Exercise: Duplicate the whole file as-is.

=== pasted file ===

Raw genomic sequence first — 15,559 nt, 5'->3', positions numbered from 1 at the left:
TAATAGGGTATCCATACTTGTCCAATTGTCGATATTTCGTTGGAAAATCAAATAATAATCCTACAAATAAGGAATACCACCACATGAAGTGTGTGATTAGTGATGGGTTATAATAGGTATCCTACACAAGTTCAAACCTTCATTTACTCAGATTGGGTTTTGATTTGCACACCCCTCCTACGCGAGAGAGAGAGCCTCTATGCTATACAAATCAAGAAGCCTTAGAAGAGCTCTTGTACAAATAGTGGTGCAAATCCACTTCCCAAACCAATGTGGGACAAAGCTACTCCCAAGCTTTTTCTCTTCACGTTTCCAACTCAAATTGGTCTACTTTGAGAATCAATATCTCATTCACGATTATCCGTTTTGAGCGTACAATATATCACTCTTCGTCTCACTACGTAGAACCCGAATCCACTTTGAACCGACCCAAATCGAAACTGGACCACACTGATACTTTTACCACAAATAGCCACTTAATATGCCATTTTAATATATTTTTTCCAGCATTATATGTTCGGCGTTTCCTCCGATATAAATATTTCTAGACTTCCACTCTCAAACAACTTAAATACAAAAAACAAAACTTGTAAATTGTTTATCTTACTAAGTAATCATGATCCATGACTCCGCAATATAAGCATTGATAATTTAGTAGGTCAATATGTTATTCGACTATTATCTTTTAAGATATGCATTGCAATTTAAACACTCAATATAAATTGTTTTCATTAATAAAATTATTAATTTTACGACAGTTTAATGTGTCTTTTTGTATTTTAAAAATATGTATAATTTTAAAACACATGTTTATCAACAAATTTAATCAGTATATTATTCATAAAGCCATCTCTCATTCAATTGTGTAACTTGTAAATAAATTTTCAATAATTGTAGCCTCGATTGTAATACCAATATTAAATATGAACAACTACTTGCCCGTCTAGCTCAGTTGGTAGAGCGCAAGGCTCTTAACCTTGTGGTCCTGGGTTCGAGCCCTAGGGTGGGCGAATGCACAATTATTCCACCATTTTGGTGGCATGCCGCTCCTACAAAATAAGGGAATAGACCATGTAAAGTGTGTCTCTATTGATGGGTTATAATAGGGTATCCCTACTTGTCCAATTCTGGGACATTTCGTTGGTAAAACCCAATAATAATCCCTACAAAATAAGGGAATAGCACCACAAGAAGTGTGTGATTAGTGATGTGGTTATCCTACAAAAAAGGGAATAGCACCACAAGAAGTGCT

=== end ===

Raw genomic sequence first — 15,559 nt, 5'->3', positions numbered from 1 at the left:
TAATAGGGTATCCATACTTGTCCAATTGTCGATATTTCGTTGGAAAATCAAATAATAATCCTACAAATAAGGAATACCACCACATGAAGTGTGTGATTAGTGATGGGTTATAATAGGTATCCTACACAAGTTCAAACCTTCATTTACTCAGATTGGGTTTTGATTTGCACACCCCTCCTACGCGAGAGAGAGAGCCTCTATGCTATACAAATCAAGAAGCCTTAGAAGAGCTCTTGTACAAATAGTGGTGCAAATCCACTTCCCAAACCAATGTGGGACAAAGCTACTCCCAAGCTTTTTCTCTTCACGTTTCCAACTCAAATTGGTCTACTTTGAGAATCAATATCTCATTCACGATTATCCGTTTTGAGCGTACAATATATCACTCTTCGTCTCACTACGTAGAACCCGAATCCACTTTGAACCGACCCAAATCGAAACTGGACCACACTGATACTTTTACCACAAATAGCCACTTAATATGCCATTTTAATATATTTTTTCCAGCATTATATGTTCGGCGTTTCCTCCGATATAAATATTTCTAGACTTCCACTCTCAAACAACTTAAATACAAAAAACAAAACTTGTAAATTGTTTATCTTACTAAGTAATCATGATCCATGACTCCGCAATATAAGCATTGATAATTTAGTAGGTCAATATGTTATTCGACTATTATCTTTTAAGATATGCATTGCAATTTAAACACTCAATATAAATTGTTTTCATTAATAAAATTATTAATTTTACGACAGTTTAATGTGTCTTTTTGTATTTTAAAAATATGTATAATTTTAAAACACATGTTTATCAACAAATTTAATCAGTATATTATTCATAAAGCCATCTCTCATTCAATTGTGTAACTTGTAAATAAATTTTCAATAATTGTAGCCTCGATTGTAATACCAATATTAAATATGAACAACTACTTGCCCGTCTAGCTCAGTTGGTAGAGCGCAAGGCTCTTAACCTTGTGGTCCTGGGTTCGAGCCCTAGGGTGGGCGAATGCACAATTATTCCACCATTTTGGTGGCATGCCGCTCCTACAAAATAAGGGAATAGACCATGTAAAGTGTGTCTCTATTGATGGGTTATAATAGGGTATCCCTACTTGTCCAATTCTGGGACATTTCGTTGGTAAAACCCAATAATAATCCCTACAAAATAAGGGAATAGCACCACAAGAAGTGTGTGATTAGTGATGTGGTTATCCTACAAAAAAGGGAATAGCACCACAAGAAGTGCT